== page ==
Mr. GORE. Then he went back on the premises, under the protection, as he thought, and authority of the court. Then he was put off by the rangers.
The CHAIRMAN. He had four claims?
Mr. GORE. The western claim is the Border Line; the next is the Tiger, then the Lucky Spot—and I might say that Lucky Spot is a misnomer-and Black Jack.
The CHAIRMAN. Are they contiguous?
The CHAIRMAN. Was he putting down any other wells when the injunction was served?
Mr. TESTERMAN. When the injunction was served I had two drilling rigs run down and just completed; for the fourth well I had a derrick built, and for the fifth well I had a stand of piling built. Those five wells are on the four claims, however.
The CHAIRMAN. You were operating on each claim?
Mr. TESTERMAN. Well, I got very light sand south of that, nine miles away. I drilled two wells, commencing one in December, 1918, and commencing the other one in January, 1919, and I completed those wells in March, 1919.
The CHAIRMAN. Were you instructed that it was necessary to be working on these claims?
Mr. TESTERMAN. Yes; I was instructed that it was necessary to put down a well on each claim. That was the instruction I received.
The CHAIRMAN. Each claim was treated as a separate unit?
Mr. TESTERMAN. Yes, sir. However, I might say that the locators of the claims assigned their rights to what we call the Mellish association and all became interested in the association. Now, when it came to development we got into a situation where a bunch of us were not able to pay our part, so that a number of the other men put in more money, and then we made it into a joint stock association.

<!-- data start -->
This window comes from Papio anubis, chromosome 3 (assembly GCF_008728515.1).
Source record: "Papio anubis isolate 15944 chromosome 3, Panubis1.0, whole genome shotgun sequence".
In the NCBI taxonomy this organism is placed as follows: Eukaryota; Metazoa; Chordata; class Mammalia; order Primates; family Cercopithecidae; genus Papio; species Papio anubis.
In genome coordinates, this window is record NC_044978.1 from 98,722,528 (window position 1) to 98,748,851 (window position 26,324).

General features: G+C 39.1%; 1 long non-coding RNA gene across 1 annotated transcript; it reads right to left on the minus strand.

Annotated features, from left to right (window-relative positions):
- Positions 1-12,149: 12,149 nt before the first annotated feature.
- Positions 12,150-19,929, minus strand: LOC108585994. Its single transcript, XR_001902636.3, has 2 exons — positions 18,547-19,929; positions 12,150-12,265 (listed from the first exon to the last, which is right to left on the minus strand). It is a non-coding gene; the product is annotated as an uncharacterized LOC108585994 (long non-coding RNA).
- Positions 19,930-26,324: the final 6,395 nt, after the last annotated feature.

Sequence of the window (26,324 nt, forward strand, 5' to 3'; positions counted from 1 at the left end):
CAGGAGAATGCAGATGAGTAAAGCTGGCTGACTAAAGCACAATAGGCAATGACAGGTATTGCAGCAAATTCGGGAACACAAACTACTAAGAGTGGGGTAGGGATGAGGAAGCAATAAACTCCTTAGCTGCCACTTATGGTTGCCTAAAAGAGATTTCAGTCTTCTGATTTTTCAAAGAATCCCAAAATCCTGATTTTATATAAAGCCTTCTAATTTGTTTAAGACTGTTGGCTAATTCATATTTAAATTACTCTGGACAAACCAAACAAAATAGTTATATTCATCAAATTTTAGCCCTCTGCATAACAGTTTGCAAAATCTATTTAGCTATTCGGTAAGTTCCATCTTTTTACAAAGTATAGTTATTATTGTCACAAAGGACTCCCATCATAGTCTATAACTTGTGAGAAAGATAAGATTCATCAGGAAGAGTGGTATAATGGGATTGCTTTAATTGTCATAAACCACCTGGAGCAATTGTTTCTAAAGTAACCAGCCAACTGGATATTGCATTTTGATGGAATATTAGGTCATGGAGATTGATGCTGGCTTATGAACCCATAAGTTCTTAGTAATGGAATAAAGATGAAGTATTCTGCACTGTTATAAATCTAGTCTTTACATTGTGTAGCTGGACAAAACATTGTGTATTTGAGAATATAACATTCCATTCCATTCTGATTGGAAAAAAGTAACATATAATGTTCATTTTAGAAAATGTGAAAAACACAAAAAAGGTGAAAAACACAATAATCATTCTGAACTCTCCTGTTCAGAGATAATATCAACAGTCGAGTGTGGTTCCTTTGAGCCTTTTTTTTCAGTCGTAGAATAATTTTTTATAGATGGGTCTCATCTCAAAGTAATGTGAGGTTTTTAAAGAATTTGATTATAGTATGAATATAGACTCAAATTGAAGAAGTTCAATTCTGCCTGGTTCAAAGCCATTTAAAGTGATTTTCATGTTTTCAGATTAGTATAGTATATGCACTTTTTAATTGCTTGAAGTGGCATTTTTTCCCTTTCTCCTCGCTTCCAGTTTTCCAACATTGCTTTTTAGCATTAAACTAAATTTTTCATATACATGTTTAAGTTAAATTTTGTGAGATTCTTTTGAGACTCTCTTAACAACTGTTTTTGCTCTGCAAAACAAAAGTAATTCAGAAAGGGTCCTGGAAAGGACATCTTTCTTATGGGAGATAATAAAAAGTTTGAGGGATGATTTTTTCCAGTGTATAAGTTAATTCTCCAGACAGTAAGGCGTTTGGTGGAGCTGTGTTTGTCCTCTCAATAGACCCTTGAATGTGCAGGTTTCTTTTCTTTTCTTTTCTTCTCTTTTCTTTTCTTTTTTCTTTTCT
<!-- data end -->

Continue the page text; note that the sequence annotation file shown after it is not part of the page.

The CHAIRMAN. They speak of you locating four claims; of course, you could not do that?
Mr. TESTERMAN. No.
The CHAIRMAN. Senator, do you happen to know how many wells are now down in the property in question?
Mr. GORE. Do you mean in the river bed?
Mr. DYAR. Yesterday I submitted a statement from the receiver, and I believe I read it into the record, but I believe I was interrrupted before I completed the full statement.
The CHAIRMAN. Will you put that into the record?
The CHAIRMAN. Do you know what the present production is of the wells now in the hands of the receiver?
Mr. GORE. No, but I understand that some time ago there was a production of 600 barrels a day. That has been some months ago and undoubtedly the production has run down. The last time I consulted the receiver's report I think it showed that he had taken out something like $10,000,000 worth of oil and disposed of it, and that the expenses and disbursements have been something like $8,000,000.